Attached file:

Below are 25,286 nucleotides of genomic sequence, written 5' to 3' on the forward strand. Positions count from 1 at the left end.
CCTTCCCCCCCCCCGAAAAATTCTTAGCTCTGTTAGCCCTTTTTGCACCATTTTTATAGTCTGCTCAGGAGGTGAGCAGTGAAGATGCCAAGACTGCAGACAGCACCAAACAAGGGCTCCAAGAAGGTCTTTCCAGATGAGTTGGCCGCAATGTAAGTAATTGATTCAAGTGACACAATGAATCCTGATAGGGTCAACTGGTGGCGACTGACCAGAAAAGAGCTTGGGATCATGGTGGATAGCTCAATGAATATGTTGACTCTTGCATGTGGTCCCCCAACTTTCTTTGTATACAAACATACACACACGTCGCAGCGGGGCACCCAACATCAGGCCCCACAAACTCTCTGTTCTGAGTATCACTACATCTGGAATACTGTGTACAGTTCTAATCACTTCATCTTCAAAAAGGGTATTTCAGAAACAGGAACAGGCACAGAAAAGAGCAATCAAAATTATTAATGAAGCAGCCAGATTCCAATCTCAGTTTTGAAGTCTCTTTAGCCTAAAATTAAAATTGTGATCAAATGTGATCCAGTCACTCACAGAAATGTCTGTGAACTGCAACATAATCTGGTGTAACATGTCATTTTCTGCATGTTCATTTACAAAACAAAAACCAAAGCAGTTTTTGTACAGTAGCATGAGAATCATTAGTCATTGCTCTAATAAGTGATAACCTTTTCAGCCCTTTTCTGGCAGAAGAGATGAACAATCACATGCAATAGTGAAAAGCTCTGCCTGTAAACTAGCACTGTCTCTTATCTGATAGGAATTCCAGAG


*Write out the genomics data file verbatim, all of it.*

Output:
Below are 25,286 nucleotides of genomic sequence, written 5' to 3' on the forward strand. Positions count from 1 at the left end.
CCTTCCCCCCCCCCGAAAAATTCTTAGCTCTGTTAGCCCTTTTTGCACCATTTTTATAGTCTGCTCAGGAGGTGAGCAGTGAAGATGCCAAGACTGCAGACAGCACCAAACAAGGGCTCCAAGAAGGTCTTTCCAGATGAGTTGGCCGCAATGTAAGTAATTGATTCAAGTGACACAATGAATCCTGATAGGGTCAACTGGTGGCGACTGACCAGAAAAGAGCTTGGGATCATGGTGGATAGCTCAATGAATATGTTGACTCTTGCATGTGGTCCCCCAACTTTCTTTGTATACAAACATACACACACGTCGCAGCGGGGCACCCAACATCAGGCCCCACAAACTCTCTGTTCTGAGTATCACTACATCTGGAATACTGTGTACAGTTCTAATCACTTCATCTTCAAAAAGGGTATTTCAGAAACAGGAACAGGCACAGAAAAGAGCAATCAAAATTATTAATGAAGCAGCCAGATTCCAATCTCAGTTTTGAAGTCTCTTTAGCCTAAAATTAAAATTGTGATCAAATGTGATCCAGTCACTCACAGAAATGTCTGTGAACTGCAACATAATCTGGTGTAACATGTCATTTTCTGCATGTTCATTTACAAAACAAAAACCAAAGCAGTTTTTGTACAGTAGCATGAGAATCATTAGTCATTGCTCTAATAAGTGATAACCTTTTCAGCCCTTTTCTGGCAGAAGAGATGAACAATCACATGCAATAGTGAAAAGCTCTGCCTGTAAACTAGCACTGTCTCTTATCTGATAGGAATTCCAGAG